Tuesday, April 27, 2010

Charleston's Saltwater Provides Some Of The Best Fishing Around

Some of the best fishing in the Lowcountry can be found right off the shores of our very own Charleston. Just ask Marvie Benford, a local fisherman who knows the coastal waters like the back of his hand. When not working you will find him cruising the big blue looking for the next big strike. But with today's technology finding it can be easy, the challenge is catching it. No problem for Marvie. If it lives in the ocean and has gills and scales he will find it and catch it.

When I first came to Charleston I spent three hundred dollars for a fishing charter that took us around the inner coastal waters of the Isle of Palms. It turned out to be a huge disappointment because we didn't get a single strike, not even a nibble the whole three hours. The guide even tried for some shark and we still came up empty handed. "We are going to catch something?", was the constant inquiry. Probably could have caught something right off the pier for the price of a dozen shrimp or a bucket of menhaden where the boat was moored. The disappointment was not due to the fact there wasn't any fish, there was plenty of fish. It unfortunately was our guide whom we came to find out was from Boston and new to the area.

Three years later I was invited to go on another charter. This time it was free because my friend payed for it, so if I didn't catch anything, at least I wouldn't feel like I just got my pockets picked. As we headed down to the pier the boat came into view and it looked eerily familiar. Lo and behold, it was the same guide. I didn't say a word about our previous encounter, but the look of concern on my face was evident to my friend. At least this time he looked more like a fishing guide than a salesman from Boston and we did catch alot of shark that day trailing behind the shrimp trollers combing the waters in the bay. So, the lesson learned is make sure you get a good charter with an experienced guide like Marvie, and you will not be disappointed.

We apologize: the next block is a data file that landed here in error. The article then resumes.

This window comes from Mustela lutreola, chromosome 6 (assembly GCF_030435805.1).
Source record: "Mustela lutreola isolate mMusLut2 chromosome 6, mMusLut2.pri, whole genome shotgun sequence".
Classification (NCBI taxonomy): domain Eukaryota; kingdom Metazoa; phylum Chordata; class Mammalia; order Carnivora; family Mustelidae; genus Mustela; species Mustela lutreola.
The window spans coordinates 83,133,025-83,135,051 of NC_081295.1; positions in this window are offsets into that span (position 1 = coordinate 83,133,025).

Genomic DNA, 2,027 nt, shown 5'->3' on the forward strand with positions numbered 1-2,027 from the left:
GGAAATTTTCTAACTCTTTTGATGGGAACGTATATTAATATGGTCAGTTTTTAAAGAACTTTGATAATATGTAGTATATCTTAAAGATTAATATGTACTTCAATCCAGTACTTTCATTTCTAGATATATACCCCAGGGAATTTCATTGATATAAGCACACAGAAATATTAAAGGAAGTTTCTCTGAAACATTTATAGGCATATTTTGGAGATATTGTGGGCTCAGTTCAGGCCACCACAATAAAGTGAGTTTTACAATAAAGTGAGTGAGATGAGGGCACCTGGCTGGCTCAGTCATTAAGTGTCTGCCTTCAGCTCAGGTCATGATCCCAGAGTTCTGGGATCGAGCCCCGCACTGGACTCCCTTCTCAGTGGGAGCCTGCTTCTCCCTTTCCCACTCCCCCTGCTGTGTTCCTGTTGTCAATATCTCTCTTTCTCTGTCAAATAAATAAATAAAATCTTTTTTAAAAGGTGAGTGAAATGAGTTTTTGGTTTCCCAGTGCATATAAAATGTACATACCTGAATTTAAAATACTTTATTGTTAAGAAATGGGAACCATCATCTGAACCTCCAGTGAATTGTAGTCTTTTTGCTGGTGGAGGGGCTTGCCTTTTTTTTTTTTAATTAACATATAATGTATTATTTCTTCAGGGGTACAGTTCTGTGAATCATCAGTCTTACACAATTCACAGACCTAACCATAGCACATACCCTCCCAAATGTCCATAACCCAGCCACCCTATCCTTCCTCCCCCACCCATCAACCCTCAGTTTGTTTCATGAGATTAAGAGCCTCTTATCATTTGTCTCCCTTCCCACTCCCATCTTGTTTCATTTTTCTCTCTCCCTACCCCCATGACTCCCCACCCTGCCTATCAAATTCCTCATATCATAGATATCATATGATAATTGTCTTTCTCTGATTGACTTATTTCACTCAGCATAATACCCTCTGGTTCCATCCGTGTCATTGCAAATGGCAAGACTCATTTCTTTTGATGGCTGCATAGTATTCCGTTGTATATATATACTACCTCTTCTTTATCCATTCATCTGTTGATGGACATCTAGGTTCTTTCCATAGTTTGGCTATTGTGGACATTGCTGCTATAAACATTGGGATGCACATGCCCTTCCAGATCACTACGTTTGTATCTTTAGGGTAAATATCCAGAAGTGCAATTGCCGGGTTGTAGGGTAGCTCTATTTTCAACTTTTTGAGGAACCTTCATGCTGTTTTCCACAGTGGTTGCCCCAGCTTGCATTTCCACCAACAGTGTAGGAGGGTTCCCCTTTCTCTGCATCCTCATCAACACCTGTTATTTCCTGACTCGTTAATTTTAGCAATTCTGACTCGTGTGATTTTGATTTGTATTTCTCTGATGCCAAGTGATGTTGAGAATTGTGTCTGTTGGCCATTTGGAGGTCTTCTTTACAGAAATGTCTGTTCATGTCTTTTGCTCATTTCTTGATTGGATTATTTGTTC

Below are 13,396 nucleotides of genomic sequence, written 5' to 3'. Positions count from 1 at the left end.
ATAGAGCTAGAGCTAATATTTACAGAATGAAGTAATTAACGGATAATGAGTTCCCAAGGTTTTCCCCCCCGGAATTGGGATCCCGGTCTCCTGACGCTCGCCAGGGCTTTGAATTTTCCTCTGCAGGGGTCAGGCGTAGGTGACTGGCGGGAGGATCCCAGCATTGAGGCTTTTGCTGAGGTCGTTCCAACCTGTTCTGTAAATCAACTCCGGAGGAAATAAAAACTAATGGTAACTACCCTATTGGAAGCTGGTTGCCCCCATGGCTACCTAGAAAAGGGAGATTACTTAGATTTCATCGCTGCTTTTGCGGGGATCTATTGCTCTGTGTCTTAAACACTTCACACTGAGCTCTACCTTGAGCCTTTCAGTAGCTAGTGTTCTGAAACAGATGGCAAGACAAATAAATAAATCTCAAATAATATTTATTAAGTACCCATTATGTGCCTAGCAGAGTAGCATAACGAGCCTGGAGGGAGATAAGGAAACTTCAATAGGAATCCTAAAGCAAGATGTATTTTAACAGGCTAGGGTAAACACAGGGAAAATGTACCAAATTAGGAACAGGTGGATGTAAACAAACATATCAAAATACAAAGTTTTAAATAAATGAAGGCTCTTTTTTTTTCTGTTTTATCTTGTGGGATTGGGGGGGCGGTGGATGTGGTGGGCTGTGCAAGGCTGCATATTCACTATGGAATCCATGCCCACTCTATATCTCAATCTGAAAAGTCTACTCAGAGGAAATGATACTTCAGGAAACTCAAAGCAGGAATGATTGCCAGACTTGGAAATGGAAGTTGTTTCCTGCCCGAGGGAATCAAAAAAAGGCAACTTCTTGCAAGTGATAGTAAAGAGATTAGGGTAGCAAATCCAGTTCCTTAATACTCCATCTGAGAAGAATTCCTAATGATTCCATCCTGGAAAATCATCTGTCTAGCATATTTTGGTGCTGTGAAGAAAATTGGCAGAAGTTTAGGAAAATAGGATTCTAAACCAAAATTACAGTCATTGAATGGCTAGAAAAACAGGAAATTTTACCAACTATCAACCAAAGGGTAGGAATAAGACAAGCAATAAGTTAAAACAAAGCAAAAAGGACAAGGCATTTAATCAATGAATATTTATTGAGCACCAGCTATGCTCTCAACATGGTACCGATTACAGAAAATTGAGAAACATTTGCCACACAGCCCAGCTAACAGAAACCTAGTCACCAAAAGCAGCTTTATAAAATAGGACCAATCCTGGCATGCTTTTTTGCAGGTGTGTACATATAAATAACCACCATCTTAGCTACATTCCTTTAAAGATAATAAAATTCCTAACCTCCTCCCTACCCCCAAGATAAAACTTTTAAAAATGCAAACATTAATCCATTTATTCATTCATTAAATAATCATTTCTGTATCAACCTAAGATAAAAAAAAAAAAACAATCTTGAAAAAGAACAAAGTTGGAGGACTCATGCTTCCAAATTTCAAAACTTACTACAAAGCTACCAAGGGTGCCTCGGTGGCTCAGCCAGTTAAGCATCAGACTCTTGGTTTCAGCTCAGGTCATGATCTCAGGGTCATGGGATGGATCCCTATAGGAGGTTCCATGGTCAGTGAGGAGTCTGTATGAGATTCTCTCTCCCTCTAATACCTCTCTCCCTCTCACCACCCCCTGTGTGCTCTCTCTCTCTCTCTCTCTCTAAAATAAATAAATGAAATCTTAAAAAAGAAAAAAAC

Spot-tail Bass are probably one of South Carolina's most sought after fish and are plentiful in Charleston waters. Spanish Mackerel arrive in the spring and stay until fall. From spring through fall, the Flounder is a highly prized catch. King Mackerel are excellent fighters on light tackle and are caught trolling the offshore structure and wrecks. The Jack Crevalle show up in Charleston around the beginning of June. Other species are Bluefish, Bonito, Spotted Seatrout, and Sheepshead. Set the hook and keep your rod tip up. For detailed information on fishing in Charleston and a list of charters visit Charleston Fishing.-Vacation Rick Travel

No comments: